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SCHEDULE A.–Personal income tax comparisons for years 1929, 1937, 1941, and

1947

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1 Top bracket (on excess over $100,000) was 25 percent.
3 Top bracket (on excess over $5,000,000) was 79 percent.
3 Top bracket (on excess over $5,000,000) was 81 percent.
4 Top bracket (on excess over $200,000) is 86.45 percent.

Under present law: Income-tax rates aggregate a surtax and normal tax of 19 percent on first $2,000. Thereafter, surtax rates increase, so that normal and surtax on income in excess of $200,000 is 8612 percent. Limitation on total tax cannot exceed 8542 percent of net income. Personal exemptions, $500 for each dependent.

SCHEDULE B.-Statistical information on U. S. Government finances

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1 The National debt as of the fiscal year ended June 30, 1947 was $258,000,000,000. mated debor the fiscal year 1948, as per Daily Statement of U. S. Treasury Department, March 4, 1948, is $254,162,595,772

SCHEDULE C.-Comparative taxes under present and increased exemptions

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2 children. 3 children. 4 children 5 children 2 children 3 children. 4 children 5 children. 2 children. 3 children 4 children, 5 children

$3,000 $2,000
3,000

2, 500
3,000 3,000
3,000

3, 500 4,000

2,000 4,000

2, 500 4,000

3,000 4,000

$300
300
300
300
400
400
400
400
500
500
500
500

$700

200 None None 1, 600 1, 100

600

$133 $2,400
38

3,000
None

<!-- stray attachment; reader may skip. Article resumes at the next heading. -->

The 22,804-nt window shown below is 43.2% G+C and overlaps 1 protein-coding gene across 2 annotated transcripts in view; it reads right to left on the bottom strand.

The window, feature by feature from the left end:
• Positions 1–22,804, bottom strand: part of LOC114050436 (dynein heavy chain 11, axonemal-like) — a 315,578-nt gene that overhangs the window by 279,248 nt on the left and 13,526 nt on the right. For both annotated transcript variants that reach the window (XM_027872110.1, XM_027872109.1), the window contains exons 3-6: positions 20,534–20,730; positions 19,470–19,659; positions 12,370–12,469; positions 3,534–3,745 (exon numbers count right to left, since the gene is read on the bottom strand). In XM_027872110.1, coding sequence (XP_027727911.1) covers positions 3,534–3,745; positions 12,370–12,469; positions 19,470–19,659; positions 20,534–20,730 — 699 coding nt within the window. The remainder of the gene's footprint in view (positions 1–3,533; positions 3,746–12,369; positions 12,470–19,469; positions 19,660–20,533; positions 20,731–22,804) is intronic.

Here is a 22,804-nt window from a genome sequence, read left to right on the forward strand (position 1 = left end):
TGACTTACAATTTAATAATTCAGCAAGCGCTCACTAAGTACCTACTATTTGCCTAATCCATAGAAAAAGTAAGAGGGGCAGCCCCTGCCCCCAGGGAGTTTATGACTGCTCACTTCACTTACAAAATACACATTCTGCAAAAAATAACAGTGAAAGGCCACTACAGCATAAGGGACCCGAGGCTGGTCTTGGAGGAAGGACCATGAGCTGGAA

3, 600
None

4, 200
304 2, 400
209
114

3,000 3, 600 4, 200

$57
None
None
None

228

114 None None

$76

38 None None

76 95 114 19 84 95 114 133

3, 500 5,000

2,000 5,000 2, 500 5,000

3,000 5,000

3,500

100 2, 500 2,000 1,500 1,000

19 485

2, 400 380 3,000 285 3,600 190 4, 200

401 285 171 57

1 10% deduction under present optional tax table also available here.

Mr. FOOSANER. May I thank you very kindly. The CHAIRMAN. Thank you very much for coming. We will recess until 2 o'clock. (Whereupon, at 12:30 p. m., the hearing was recessed until 2 p. m. of the same day.)

AFTER RECESS

(The committee reconvened at 2 p. m., upon the expiration of the recess.)

The CHAIRMAN. Is Mr. Silberstein here?
Mr. SILBERSTEIN. Yes, sir.

The CHAIRMAN. We will proceed with the hearing. I am sorry there are not more Senators here but we are having a foreign affairs debate upstairs. Three of our members are members of the Foreign Affairs Committee.

Will you state your name, residence, and occupation?

STATEMENT OF ROBERT J. SILBERSTEIN, ATTORNEY, EXECUTIVE

SECRETARY OF THE NATIONAL LAWYERS GUILD, WASHINGTON, D. C.

Mr. SILBERSTEIN. I am Robert J. Silberstein. The address is 902 Twentieth Street NW., Washington, D. C. I am a lawyer, and the executive secretary of the National Lawyers Guild, in whose behalf I testify.

This statement, sir, was prepared by our national committee on taxation, which is composed largely of lawyers who are tax specialists, and the views expressed in the statement were approved by our national convention in Chicago on February 21.

The tax legislation to be adopted by Congress at its current session can play an important role in staving off or mitigating the precipitous economic collapse which may follow the current inflationary boom. The tax policies to be adopted will also leave their impact on the standard of living of the American people. Both the administration and the Republican leadership recognize the vital importance of the tax policy on economic events.